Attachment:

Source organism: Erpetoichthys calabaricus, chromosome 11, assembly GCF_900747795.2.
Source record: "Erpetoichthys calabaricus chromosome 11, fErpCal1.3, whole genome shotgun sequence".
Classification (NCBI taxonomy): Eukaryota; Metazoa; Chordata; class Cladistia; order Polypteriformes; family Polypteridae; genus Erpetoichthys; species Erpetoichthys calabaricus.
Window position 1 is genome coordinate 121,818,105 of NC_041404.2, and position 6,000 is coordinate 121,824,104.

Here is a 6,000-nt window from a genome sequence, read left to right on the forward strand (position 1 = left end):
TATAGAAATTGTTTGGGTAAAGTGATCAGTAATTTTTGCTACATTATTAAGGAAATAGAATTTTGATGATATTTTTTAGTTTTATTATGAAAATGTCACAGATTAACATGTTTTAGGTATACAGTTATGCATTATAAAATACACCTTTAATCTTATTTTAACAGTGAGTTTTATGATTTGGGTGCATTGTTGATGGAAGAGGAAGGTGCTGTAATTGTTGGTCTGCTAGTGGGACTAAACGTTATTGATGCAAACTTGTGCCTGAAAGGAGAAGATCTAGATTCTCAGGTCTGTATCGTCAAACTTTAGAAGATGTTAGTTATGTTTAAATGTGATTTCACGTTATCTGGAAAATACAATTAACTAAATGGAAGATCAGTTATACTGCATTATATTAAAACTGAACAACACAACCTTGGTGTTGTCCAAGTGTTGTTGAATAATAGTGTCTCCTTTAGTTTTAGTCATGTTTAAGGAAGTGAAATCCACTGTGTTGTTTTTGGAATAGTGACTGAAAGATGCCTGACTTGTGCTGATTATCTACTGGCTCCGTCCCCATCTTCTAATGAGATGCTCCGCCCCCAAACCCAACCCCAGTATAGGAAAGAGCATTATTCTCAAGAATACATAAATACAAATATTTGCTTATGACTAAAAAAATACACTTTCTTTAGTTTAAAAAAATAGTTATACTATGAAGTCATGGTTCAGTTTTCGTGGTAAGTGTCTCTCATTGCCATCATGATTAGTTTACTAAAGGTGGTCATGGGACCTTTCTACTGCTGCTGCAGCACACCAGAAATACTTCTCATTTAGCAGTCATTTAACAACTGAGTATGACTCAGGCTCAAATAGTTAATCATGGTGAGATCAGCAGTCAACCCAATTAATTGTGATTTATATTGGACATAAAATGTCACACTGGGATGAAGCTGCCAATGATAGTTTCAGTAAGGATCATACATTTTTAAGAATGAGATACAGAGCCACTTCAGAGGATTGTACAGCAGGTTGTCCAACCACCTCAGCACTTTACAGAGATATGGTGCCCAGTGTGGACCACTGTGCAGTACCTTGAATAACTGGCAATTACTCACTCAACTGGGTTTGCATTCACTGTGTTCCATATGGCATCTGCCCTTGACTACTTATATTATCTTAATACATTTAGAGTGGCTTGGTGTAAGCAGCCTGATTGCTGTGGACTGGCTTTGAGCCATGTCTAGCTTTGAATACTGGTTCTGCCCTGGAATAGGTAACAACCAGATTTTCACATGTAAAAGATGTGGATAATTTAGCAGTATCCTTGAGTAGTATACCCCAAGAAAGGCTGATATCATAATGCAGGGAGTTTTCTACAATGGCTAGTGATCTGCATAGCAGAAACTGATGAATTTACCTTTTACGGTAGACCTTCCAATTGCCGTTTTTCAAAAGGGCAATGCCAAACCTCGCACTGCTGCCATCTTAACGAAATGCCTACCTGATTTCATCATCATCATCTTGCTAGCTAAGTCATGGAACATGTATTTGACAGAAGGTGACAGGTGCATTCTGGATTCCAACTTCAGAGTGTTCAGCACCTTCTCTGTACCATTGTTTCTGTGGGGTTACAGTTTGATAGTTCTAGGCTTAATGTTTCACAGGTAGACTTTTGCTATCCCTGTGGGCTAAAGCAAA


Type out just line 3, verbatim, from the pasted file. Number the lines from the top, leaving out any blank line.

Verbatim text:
Classification (NCBI taxonomy): Eukaryota; Metazoa; Chordata; class Cladistia; order Polypteriformes; family Polypteridae; genus Erpetoichthys; species Erpetoichthys calabaricus.